Sunday, April 6, 2008

For My Mom

In a perfect world, I would write everyday. Instead, work, kids and life in general usually leaves me too tired to do anything else other than lay in bed and watch SportsCenter. The following blog I wrote by hand while killing time during jury duty back in March. I finally got around to transcribing it into my laptop and publishing it to my site. I hope you enjoy.
It’s no secret I aspire to be a writer. I guess you can say that in my own very amateur way I already am. Still, I fantasize about one day paying the bills with the advance check from a publisher and then grumbling about yet another book signing event at Starbucks. Until that day comes, however, I will continue to write my blogs and hone my style by reading the works of the many writers I admire and whose work I thoroughly enjoy.

At the top of that list is Mitch Albom. What’s interesting is I became familiar with Albom through his appearances on ESPN’s The Sports Reporters. As a sportswriter for the Detroit Free Press, Albom is a frequent guest (think ‘The View’ but for guys), and I have always been captivated by Albom’s ‘parting shot’ on the show – a 30 second editorial on a current event or a sports-related situation. So you can imagine my surprise when one day many years ago I was watching television and saw an advertisement for the made-for-TV movie “Tuesday’s With Morrie.” The commercial said, “Based on the book by Mitch Albom” and I thought to myself, “Hmmmmm……he writes books, too?”

I will admit I have yet to read that novel, and the book is on my to-read list. I did, however, read Albom’s “The Five People You Meet in Heaven” and I can honestly tell you that my perspective on life – and death – is completely different as a result. Perhaps it’s because I read it in the last months of my father’s life. Perhaps it’s because I found so much comfort in the message of Albom’s story, especially when I applied it to my father’s passing and the wonderment of who are my father’s 5 people. Either way, I rank the book towards the top of my list of all-time favorite books.

So as I sit here for jury duty, writing this blog on the back of crossword puzzle sheets, I feel inspired to write as a result of Albom’s latest book “For One More Day.” I have only gotten 40 pages into the book, yet I had to put it down and write. The book is written in first person from the perspective of the main character, and it centers on the relationship this character had with his mother. Even though I’ve only read 1/5 of the book, I know I am going to enjoy it and it’s going to leave me in tears.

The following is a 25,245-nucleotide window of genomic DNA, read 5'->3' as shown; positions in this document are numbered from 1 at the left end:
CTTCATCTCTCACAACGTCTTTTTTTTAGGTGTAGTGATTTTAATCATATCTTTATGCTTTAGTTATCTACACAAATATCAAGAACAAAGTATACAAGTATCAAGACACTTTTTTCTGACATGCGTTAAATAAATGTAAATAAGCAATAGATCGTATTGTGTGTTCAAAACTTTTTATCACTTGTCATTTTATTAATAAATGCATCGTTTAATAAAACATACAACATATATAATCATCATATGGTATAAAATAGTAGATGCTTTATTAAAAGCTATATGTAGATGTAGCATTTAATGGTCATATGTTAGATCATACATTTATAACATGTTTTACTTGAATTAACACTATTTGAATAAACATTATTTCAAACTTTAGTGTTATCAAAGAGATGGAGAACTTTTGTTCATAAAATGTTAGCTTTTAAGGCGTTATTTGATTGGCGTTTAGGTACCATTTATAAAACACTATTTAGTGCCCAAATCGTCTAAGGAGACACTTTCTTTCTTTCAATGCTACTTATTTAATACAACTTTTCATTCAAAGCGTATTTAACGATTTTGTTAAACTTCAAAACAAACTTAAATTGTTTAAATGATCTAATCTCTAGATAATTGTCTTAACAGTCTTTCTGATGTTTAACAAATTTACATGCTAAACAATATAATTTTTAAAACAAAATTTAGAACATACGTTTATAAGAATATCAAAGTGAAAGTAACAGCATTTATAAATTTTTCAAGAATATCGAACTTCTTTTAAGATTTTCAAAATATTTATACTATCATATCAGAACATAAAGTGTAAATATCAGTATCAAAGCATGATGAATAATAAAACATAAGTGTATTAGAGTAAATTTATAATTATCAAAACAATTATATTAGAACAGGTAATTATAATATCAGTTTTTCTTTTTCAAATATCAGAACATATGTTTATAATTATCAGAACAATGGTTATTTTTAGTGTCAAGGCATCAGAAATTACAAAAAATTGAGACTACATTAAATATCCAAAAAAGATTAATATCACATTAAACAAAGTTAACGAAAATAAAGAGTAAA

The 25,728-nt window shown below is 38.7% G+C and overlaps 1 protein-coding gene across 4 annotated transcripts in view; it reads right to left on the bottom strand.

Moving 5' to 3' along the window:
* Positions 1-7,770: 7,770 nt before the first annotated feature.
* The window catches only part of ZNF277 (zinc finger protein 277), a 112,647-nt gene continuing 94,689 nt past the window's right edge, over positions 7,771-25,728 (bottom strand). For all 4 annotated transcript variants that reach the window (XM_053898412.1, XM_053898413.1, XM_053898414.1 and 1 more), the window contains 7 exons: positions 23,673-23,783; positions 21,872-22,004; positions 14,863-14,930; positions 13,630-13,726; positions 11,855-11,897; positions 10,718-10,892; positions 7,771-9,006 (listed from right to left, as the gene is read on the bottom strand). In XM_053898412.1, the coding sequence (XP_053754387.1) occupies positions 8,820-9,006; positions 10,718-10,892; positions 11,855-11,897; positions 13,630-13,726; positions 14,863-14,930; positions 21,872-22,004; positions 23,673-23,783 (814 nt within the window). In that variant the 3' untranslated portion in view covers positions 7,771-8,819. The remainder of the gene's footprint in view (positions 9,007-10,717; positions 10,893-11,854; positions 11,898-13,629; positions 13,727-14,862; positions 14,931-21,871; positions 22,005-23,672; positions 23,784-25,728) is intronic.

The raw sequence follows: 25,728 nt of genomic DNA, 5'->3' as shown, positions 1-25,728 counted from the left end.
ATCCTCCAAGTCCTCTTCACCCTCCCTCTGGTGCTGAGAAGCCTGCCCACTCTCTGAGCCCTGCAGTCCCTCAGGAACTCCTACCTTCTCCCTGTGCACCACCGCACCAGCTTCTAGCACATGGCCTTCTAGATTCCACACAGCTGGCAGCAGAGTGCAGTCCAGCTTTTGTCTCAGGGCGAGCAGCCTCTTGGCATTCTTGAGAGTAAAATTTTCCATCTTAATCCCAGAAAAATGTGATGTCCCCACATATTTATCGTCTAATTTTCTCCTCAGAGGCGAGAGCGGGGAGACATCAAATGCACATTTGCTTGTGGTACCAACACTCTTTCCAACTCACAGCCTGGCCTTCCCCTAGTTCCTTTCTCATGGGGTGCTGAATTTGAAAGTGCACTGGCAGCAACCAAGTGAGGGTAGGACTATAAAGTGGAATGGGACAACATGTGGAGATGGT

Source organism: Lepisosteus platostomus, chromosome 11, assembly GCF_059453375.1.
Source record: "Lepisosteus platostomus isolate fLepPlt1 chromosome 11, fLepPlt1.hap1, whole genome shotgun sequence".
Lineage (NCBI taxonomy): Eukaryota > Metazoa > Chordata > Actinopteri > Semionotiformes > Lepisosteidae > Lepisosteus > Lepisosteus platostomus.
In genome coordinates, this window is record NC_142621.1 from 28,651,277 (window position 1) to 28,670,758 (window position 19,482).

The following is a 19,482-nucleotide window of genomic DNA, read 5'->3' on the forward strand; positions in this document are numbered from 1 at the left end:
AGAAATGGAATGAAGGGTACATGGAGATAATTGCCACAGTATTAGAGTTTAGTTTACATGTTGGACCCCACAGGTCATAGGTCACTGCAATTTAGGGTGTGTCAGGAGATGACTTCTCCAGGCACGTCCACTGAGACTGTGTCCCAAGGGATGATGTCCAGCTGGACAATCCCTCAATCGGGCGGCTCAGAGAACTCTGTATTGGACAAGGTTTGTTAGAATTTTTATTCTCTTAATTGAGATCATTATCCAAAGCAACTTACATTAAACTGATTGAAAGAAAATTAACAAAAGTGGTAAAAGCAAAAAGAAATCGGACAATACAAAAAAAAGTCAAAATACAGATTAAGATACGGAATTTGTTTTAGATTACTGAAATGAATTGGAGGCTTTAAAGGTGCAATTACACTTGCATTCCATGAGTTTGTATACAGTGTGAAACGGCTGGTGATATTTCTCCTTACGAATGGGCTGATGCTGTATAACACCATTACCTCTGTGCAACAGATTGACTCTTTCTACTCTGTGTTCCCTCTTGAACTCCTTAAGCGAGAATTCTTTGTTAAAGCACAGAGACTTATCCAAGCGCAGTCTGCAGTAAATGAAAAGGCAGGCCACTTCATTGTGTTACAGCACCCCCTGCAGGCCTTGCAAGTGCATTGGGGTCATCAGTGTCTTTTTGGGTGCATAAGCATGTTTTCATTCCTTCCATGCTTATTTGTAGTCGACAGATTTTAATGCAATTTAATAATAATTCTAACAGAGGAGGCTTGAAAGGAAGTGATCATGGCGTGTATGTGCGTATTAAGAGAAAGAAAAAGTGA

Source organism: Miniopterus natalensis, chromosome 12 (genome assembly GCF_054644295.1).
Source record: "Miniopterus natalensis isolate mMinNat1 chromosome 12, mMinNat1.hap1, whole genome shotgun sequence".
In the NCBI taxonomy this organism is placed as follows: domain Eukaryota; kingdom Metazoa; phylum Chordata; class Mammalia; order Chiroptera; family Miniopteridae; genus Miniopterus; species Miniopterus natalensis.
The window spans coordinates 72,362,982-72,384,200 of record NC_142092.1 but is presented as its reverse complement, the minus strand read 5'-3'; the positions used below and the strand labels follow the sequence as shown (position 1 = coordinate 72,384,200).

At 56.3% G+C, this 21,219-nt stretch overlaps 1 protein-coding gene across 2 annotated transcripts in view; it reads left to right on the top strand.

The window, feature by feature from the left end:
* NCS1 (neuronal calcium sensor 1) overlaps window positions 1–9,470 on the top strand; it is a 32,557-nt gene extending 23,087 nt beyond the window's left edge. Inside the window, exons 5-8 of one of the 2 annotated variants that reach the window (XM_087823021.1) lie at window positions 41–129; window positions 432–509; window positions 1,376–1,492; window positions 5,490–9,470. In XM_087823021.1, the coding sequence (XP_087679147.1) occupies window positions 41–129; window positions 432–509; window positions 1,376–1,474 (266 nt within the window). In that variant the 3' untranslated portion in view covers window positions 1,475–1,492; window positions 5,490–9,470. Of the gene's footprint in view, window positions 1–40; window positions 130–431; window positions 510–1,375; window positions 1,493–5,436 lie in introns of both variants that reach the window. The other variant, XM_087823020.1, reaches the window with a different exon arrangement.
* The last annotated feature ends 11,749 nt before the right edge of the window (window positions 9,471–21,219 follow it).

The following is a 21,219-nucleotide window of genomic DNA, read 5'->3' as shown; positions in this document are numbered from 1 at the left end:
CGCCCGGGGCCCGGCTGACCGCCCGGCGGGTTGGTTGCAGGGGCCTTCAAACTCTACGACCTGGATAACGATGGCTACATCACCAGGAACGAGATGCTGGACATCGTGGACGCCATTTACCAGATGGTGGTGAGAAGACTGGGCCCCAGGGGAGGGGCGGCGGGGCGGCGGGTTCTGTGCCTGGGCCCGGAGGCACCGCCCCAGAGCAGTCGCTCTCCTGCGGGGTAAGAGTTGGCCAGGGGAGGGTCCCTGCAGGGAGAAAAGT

I shift to the thought of my mother and my relationship with her. I think about how my interactions with her are nothing like the ones I had with my father, and I know they never will be. I can’t explain why, except perhaps to steal a line from Albom’s book “You can be a mamma’s boy or a daddy’s boy, but you can’t be both.” There’s no doubt I was a daddy’s boy growing up. Don’t get me wrong, I loved my mother during my childhood and I love her still. Yet, if I had to spend a day with one of my two parents, I would hope it was with my dad.

Now I sit here more than three years removed from my father’s passing and over 300 miles removed from my mom. I try to call her once a week, but I know I don’t make it a priority. When we do speak, I know what to say, or more importantly, what not to say lest I get a ten minute earful of Readers’ Digest inspired advice or criticism. The in-depth and fulfilling conversations with my mom are the exception to the norm, and I wish deep down inside this was different.

My mother is a wonderful woman. She is the most giving person I know, always picking up knick-knacks and such for other people. I can’t visit her in Miami without coming back with toys for my kids or other miscellaneous items for Lee. My mom always has something for me as well, usually a commemorative issue of the Miami Herald focusing on the Dolphins, Hurricanes or some other South Florida sporting event. She’s humble, she’s devout, and she’s always concerned about my well being: I would say to a fault, she would say until the day she dies.

This gets me to thinking that unlike when I was a kid, my mom being there is not something that will last forever. I know that one day I will be at her memorial service wishing I had more time and longing ‘for one more day’. I will run through a list of regrets, of moments taken for granted and conversations deemed burdensome by me. Writing a book, getting published, and making a living as a writer is a dream with many aspects of it beyond my control. Making time to build and strengthen what I have with my mom, by contrast, is something so very easy for me to achieve. And I know it will be more rewarding than any residual check can ever be.

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